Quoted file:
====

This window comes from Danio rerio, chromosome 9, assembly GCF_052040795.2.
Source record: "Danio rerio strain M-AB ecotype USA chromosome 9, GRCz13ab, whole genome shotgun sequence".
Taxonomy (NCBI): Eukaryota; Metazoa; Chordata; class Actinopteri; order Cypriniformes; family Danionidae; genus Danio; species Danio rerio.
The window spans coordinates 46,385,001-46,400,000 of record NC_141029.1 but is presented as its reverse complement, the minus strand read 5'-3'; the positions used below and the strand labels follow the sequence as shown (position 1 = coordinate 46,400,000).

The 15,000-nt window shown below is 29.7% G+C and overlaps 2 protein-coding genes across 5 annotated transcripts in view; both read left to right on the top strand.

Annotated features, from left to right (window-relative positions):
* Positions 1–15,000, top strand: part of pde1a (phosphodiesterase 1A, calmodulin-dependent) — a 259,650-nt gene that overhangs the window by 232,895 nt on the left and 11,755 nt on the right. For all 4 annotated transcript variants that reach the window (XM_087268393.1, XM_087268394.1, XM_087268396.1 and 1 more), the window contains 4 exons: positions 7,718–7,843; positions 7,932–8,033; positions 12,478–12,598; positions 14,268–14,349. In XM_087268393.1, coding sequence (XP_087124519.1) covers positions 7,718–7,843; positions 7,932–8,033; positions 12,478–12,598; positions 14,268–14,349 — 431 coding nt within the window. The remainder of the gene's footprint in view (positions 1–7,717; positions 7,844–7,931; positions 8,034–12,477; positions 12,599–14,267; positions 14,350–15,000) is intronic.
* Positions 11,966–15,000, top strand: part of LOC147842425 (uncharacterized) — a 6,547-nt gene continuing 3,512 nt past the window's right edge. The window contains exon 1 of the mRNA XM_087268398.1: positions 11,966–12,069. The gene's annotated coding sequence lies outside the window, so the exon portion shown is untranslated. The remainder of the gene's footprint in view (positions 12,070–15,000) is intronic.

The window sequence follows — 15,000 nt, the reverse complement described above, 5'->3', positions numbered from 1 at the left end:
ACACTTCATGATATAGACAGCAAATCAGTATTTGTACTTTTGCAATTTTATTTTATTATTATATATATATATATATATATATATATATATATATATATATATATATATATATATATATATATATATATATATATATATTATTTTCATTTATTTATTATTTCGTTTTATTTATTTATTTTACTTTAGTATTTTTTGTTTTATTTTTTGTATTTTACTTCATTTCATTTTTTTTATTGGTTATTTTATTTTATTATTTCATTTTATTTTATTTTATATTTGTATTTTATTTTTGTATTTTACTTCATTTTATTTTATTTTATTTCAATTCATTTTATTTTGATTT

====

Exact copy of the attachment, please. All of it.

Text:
This window comes from Danio rerio, chromosome 9, assembly GCF_052040795.2.
Source record: "Danio rerio strain M-AB ecotype USA chromosome 9, GRCz13ab, whole genome shotgun sequence".
Taxonomy (NCBI): Eukaryota; Metazoa; Chordata; class Actinopteri; order Cypriniformes; family Danionidae; genus Danio; species Danio rerio.
The window spans coordinates 46,385,001-46,400,000 of record NC_141029.1 but is presented as its reverse complement, the minus strand read 5'-3'; the positions used below and the strand labels follow the sequence as shown (position 1 = coordinate 46,400,000).

The 15,000-nt window shown below is 29.7% G+C and overlaps 2 protein-coding genes across 5 annotated transcripts in view; both read left to right on the top strand.

Annotated features, from left to right (window-relative positions):
* Positions 1–15,000, top strand: part of pde1a (phosphodiesterase 1A, calmodulin-dependent) — a 259,650-nt gene that overhangs the window by 232,895 nt on the left and 11,755 nt on the right. For all 4 annotated transcript variants that reach the window (XM_087268393.1, XM_087268394.1, XM_087268396.1 and 1 more), the window contains 4 exons: positions 7,718–7,843; positions 7,932–8,033; positions 12,478–12,598; positions 14,268–14,349. In XM_087268393.1, coding sequence (XP_087124519.1) covers positions 7,718–7,843; positions 7,932–8,033; positions 12,478–12,598; positions 14,268–14,349 — 431 coding nt within the window. The remainder of the gene's footprint in view (positions 1–7,717; positions 7,844–7,931; positions 8,034–12,477; positions 12,599–14,267; positions 14,350–15,000) is intronic.
* Positions 11,966–15,000, top strand: part of LOC147842425 (uncharacterized) — a 6,547-nt gene continuing 3,512 nt past the window's right edge. The window contains exon 1 of the mRNA XM_087268398.1: positions 11,966–12,069. The gene's annotated coding sequence lies outside the window, so the exon portion shown is untranslated. The remainder of the gene's footprint in view (positions 12,070–15,000) is intronic.

The window sequence follows — 15,000 nt, the reverse complement described above, 5'->3', positions numbered from 1 at the left end:
ACACTTCATGATATAGACAGCAAATCAGTATTTGTACTTTTGCAATTTTATTTTATTATTATATATATATATATATATATATATATATATATATATATATATATATATATATATATATATATATATATATATATATATTATTTTCATTTATTTATTATTTCGTTTTATTTATTTATTTTACTTTAGTATTTTTTGTTTTATTTTTTGTATTTTACTTCATTTCATTTTTTTTATTGGTTATTTTATTTTATTATTTCATTTTATTTTATTTTATATTTGTATTTTATTTTTGTATTTTACTTCATTTTATTTTATTTTATTTCAATTCATTTTATTTTGATTT